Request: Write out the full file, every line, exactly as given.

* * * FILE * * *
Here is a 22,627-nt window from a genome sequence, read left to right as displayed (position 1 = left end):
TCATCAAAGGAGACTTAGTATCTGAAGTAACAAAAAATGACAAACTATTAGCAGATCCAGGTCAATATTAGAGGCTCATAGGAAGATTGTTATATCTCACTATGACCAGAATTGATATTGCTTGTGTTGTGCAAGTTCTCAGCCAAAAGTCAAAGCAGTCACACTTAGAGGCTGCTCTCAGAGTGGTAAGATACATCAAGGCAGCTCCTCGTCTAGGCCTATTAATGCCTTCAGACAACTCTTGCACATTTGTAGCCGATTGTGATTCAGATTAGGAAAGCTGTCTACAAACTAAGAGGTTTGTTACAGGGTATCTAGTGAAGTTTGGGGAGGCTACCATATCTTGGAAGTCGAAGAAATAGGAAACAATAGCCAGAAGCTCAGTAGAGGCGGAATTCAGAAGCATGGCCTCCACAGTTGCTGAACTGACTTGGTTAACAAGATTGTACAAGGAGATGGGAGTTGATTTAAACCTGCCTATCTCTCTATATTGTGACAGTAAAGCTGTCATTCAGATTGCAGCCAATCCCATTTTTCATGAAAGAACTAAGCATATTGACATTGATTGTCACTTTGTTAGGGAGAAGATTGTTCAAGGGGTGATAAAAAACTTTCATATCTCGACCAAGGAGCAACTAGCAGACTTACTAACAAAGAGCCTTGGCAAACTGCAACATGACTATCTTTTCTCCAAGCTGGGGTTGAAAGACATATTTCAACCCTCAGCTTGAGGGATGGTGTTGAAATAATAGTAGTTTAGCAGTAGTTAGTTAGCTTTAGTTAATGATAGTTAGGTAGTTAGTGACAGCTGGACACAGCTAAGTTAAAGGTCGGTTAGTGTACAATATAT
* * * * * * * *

Here is a 22,627-nt window from a genome sequence, read left to right as displayed (position 1 = left end):
TCATCAAAGGAGACTTAGTATCTGAAGTAACAAAAAATGACAAACTATTAGCAGATCCAGGTCAATATTAGAGGCTCATAGGAAGATTGTTATATCTCACTATGACCAGAATTGATATTGCTTGTGTTGTGCAAGTTCTCAGCCAAAAGTCAAAGCAGTCACACTTAGAGGCTGCTCTCAGAGTGGTAAGATACATCAAGGCAGCTCCTCGTCTAGGCCTATTAATGCCTTCAGACAACTCTTGCACATTTGTAGCCGATTGTGATTCAGATTAGGAAAGCTGTCTACAAACTAAGAGGTTTGTTACAGGGTATCTAGTGAAGTTTGGGGAGGCTACCATATCTTGGAAGTCGAAGAAATAGGAAACAATAGCCAGAAGCTCAGTAGAGGCGGAATTCAGAAGCATGGCCTCCACAGTTGCTGAACTGACTTGGTTAACAAGATTGTACAAGGAGATGGGAGTTGATTTAAACCTGCCTATCTCTCTATATTGTGACAGTAAAGCTGTCATTCAGATTGCAGCCAATCCCATTTTTCATGAAAGAACTAAGCATATTGACATTGATTGTCACTTTGTTAGGGAGAAGATTGTTCAAGGGGTGATAAAAAACTTTCATATCTCGACCAAGGAGCAACTAGCAGACTTACTAACAAAGAGCCTTGGCAAACTGCAACATGACTATCTTTTCTCCAAGCTGGGGTTGAAAGACATATTTCAACCCTCAGCTTGAGGGATGGTGTTGAAATAATAGTAGTTTAGCAGTAGTTAGTTAGCTTTAGTTAATGATAGTTAGGTAGTTAGTGACAGCTGGACACAGCTAAGTTAAAGGTCGGTTAGTGTACAATATAT